The message from this quarter’s briefing is pretty clear: infrastructure, public non-residential, London and the south of England are the sectors and places to be. Experian’s Business Strategies explains

01 / Overview

The Office for National Statistics (ONS) has confirmed that the UK economy officially slipped into recession in the fourth quarter of 2008 (which was the second consecutive quarter of negative growth), so it is hardly surprising that full-year construction output and orders figures for 2008 also showed a decline.

Although the contraction in output was only 0.4%, the 16% drop in orders for new work during the year suggests that it may be a while before things improve, certainly for the construction industry as a whole. However, as always, the picture is different when looking at individual sectors.

The strong performers in 2008 were the infrastructure, with output growth of 15%, and the public non-residential sectors, with growth of 16%. Moreover, with orders in both sectors also increasing, the short-term outlook for infrastructure and public non-residential construction is not entirely gloomy.

On the infrastructure side, work on the M25 widening scheme is due to commence this year and Crossrail is planned to start in 2010. Not all the infrastructure work is in and around London, though. Work is continuing on the Edinburgh tram project and a number of others throughout the country.

In terms of the public non-residential sector, the strong performance is due to work continuing on the Olympics and the Building Schools for the Future programme.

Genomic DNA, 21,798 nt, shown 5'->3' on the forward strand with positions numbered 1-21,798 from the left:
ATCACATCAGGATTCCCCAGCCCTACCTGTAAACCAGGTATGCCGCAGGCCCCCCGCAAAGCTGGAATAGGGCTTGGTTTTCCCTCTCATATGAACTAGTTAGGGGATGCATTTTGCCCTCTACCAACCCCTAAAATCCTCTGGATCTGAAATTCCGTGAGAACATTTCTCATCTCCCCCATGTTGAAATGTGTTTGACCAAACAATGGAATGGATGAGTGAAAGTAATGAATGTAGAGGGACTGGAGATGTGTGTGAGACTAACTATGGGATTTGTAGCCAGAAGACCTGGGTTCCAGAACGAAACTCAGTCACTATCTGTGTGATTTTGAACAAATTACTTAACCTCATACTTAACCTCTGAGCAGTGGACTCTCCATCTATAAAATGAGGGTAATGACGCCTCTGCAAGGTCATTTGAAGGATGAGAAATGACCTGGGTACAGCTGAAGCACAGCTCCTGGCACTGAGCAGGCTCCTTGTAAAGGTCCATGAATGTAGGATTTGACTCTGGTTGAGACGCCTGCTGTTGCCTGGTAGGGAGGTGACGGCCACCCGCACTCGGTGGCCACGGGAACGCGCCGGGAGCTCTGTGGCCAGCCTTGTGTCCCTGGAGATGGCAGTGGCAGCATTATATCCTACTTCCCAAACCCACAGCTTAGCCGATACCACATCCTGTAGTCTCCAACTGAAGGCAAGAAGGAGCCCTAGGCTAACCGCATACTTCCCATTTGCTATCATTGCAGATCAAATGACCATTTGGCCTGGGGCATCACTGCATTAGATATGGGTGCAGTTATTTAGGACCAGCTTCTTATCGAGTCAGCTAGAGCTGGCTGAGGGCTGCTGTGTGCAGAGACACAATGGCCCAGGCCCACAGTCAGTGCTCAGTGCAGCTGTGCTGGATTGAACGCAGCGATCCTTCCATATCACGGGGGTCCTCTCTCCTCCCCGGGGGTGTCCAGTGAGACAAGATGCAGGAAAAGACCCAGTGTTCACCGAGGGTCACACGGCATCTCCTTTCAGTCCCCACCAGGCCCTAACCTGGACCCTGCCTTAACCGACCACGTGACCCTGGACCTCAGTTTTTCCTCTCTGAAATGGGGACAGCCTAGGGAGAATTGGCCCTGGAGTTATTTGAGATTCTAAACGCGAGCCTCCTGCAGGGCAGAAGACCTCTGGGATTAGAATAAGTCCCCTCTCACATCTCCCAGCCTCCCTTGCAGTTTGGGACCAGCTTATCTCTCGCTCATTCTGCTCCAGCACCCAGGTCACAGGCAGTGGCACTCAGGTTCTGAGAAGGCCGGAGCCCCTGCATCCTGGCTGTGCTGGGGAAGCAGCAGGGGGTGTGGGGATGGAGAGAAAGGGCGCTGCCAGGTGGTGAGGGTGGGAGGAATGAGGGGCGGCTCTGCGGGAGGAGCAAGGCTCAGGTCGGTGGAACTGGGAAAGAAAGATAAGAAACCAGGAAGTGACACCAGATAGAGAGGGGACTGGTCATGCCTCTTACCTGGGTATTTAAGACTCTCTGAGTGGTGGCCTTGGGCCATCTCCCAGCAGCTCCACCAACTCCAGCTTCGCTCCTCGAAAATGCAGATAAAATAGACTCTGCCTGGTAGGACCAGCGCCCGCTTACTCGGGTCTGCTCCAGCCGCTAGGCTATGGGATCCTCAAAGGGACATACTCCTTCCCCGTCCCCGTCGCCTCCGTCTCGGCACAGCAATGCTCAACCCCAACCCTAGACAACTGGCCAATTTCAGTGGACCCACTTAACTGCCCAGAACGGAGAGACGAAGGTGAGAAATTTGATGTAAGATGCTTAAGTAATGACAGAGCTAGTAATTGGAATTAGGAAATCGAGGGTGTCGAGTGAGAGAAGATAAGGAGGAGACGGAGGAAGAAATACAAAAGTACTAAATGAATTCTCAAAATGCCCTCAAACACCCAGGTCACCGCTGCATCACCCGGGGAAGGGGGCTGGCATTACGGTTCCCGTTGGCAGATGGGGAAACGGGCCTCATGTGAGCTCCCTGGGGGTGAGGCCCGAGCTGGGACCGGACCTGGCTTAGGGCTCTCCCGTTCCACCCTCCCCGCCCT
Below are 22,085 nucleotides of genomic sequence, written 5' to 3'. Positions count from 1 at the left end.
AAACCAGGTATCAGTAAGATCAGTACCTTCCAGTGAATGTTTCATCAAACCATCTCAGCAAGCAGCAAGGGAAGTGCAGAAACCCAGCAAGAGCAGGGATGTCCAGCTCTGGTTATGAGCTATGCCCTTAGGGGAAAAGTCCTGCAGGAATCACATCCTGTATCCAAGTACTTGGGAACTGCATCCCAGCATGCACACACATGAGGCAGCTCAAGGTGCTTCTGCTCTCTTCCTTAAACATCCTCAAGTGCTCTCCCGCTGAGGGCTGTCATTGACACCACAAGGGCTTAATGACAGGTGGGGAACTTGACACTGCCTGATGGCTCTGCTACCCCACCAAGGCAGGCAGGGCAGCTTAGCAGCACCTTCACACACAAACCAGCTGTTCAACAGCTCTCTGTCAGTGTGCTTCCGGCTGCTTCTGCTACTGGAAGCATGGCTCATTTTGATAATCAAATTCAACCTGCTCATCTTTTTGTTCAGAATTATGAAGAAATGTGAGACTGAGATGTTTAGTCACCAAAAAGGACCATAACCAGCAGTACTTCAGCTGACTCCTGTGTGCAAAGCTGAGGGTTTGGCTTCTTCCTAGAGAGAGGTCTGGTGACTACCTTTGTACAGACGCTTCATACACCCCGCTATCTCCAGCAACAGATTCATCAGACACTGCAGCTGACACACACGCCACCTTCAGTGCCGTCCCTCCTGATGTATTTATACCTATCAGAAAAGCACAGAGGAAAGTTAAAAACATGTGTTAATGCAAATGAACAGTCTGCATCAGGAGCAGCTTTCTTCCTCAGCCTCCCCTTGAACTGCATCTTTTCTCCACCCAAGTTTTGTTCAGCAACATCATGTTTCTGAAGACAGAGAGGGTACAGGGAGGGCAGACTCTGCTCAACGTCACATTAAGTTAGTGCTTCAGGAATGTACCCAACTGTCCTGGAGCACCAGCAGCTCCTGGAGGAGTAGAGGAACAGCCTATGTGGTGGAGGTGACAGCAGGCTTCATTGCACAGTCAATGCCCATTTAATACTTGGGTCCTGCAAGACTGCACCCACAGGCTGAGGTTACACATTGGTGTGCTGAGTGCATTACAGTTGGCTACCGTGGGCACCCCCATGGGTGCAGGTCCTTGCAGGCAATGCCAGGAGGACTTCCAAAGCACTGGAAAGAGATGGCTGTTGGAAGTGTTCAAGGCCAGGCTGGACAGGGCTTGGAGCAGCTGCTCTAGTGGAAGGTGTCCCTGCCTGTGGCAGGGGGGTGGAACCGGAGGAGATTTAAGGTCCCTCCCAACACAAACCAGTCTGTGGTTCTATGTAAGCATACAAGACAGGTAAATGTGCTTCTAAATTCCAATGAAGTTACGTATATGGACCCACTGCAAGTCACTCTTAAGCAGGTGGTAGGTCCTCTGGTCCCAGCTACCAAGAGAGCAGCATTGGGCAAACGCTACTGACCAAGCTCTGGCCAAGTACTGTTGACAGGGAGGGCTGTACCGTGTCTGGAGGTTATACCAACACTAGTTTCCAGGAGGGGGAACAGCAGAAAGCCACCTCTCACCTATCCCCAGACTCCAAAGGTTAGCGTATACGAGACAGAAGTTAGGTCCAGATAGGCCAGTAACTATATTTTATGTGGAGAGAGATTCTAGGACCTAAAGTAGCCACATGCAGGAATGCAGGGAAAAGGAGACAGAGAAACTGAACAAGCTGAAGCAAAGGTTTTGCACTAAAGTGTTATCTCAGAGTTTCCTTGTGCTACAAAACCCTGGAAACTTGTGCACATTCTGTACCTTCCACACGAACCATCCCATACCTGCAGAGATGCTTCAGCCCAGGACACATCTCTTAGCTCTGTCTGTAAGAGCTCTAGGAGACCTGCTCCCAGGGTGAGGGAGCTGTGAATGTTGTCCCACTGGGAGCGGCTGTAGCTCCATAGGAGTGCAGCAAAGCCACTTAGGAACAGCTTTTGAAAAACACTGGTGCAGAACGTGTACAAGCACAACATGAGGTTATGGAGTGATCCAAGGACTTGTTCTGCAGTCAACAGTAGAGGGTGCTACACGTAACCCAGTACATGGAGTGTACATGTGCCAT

The fate of the housing sector, both public and private, has been well publicised. Private housing output declined by 19% during 2008, and given that new orders fell 43% over the same period, it seems unlikely that a recovery is in the pipeline any time soon. Credit conditions still remain tough and confidence low.

On the public side, output fell 7% and new orders 17% as the effects of closer delivery links with the private sector were felt.

The industrial sector was another that was hit hard by the deteriorating economic conditions – output declined by 19% year-on-year in 2008 and new orders were 27% lower. The very bleak outlook for the manufacturing sector, despite the weakening pound, means capital investment here continues to look unlikely and industrial construction is set to contract further.

The repair and maintenance (R&M) sector provided some unexpected relief. Despite the fact that confidence continued to plummet and the expectations are that consumer spending fell in 2008, total R&M output rose by 2% – the fastest rate since 2003. This underlined a similar trend in retail sales, which, according to the ONS, have also held up well during the continuing turmoil.